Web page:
The Fire Apes
A Life in Letters
More than two years after veteran Charleston songsmith John Seymour first began laying down basic tracks, he has finally released the latest Fire Apes collection. With packaging and artwork glossy enough to match the finely polished music and arrangements on the disc, A Life in Letters is remarkably appealing. It’s also slightly stale.
The Apes initially earned a lot of attention during the late 1990s as one of the scene’s premier power-pop groups. With an amiable rotation of backing musicians, Seymour served as the main singer, guitarist, and songwriter. Tasty vocal melodies, emotive love songs, and dynamic guitar power chords were the foundation of the band’s cheerful-but-rockin’ pop magic. Elements of vintage stuff by the Beatles, the Kinks, and Burt Bacharach are intertwined with more contemporary influences, such as Green Day, Foo Fighters, and Fountains of Wayne.
Over the last five years or so, Seymour released a handful of singles and demos that reflected his most sophisticated ideas for arrangements and instrumentation. Some of the songs on A Life in Letters, like the hook-filled “Hey, Kate” and the bombastic “It’s Over” have been floating around since the band’s big surge in the mid 2000s. They seem a bit out of place in a new package like this.
Seymour enlisted the skills of some of his longtime musical colleagues for the sessions that went into A Life in Letters. Drummers Tommy Hamer, Paolo Liccardi, and Aron Robinson and bassists Julian Volpe and Matt Schuessler provide most of the beefy rhythm section work. Studio production credits include Eric Bass, Sean O’Keefe, Jody Porter (of Fountains of Wayne), John Holbrook, and Nathan James.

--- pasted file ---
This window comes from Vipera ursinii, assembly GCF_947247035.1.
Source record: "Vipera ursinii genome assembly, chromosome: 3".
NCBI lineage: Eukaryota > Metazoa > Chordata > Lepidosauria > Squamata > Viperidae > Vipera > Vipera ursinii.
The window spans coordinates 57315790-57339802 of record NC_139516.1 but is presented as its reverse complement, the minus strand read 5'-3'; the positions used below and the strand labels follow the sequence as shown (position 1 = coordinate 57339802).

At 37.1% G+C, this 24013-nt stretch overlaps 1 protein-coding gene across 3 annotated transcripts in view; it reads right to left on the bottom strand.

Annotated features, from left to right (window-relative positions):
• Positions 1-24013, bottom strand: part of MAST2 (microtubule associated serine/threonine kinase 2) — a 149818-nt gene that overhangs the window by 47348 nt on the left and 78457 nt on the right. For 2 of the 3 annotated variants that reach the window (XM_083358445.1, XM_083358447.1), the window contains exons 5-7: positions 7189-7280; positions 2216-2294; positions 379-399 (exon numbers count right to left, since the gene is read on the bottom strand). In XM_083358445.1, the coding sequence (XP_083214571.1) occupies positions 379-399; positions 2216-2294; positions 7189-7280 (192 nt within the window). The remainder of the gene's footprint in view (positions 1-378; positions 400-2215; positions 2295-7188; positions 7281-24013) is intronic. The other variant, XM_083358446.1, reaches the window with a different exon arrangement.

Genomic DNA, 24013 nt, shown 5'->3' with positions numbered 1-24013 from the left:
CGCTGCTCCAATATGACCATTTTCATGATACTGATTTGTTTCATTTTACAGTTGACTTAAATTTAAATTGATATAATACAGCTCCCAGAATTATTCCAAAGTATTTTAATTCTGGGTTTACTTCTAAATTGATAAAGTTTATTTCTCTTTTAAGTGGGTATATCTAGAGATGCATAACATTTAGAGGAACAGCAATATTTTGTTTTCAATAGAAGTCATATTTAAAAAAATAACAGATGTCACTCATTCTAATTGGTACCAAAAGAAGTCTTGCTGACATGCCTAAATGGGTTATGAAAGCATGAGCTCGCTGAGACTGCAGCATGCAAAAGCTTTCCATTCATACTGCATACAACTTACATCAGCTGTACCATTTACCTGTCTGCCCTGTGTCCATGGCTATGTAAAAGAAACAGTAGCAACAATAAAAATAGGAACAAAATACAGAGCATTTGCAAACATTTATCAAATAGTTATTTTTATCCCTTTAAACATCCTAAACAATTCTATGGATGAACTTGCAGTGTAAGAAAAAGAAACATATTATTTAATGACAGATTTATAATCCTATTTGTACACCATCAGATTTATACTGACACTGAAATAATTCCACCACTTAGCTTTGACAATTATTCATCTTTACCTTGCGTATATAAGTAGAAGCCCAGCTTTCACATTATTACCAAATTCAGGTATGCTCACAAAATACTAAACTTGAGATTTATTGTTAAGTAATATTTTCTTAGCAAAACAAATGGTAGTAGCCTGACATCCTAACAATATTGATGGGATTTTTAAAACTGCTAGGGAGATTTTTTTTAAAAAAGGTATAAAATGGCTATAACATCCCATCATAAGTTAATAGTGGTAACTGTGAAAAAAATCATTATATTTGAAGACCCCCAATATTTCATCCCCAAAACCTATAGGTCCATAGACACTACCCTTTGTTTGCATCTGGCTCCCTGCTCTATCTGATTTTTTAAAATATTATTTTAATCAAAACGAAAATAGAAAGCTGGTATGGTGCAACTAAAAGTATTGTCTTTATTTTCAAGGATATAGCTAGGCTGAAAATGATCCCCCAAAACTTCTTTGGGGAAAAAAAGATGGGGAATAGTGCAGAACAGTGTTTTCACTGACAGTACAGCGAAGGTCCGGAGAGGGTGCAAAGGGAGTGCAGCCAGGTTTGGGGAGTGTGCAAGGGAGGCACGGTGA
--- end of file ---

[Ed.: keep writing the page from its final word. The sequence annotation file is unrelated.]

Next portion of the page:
Some of newer tunes in the set rock with a more refreshing snap. The jangly, Smithereens-esque “If Things Don’t Look So Good Today” rolls along with a loose rhythm and a minor-key melancholic tone. Dense with layered guitars (some of which belong to Porter), tasteful special effects, and Hamer’s neat wash of cymbal accents and snare drum fills, “3 O’Clock (So Long)” jumps with a more modern-rock vibe. Muscular, balanced, and cleverly polished, it’s one of the strongest songs of the bunch. It’s too bad the whole collection didn’t boast such up-to-date liveliness. (thefireapes.com)
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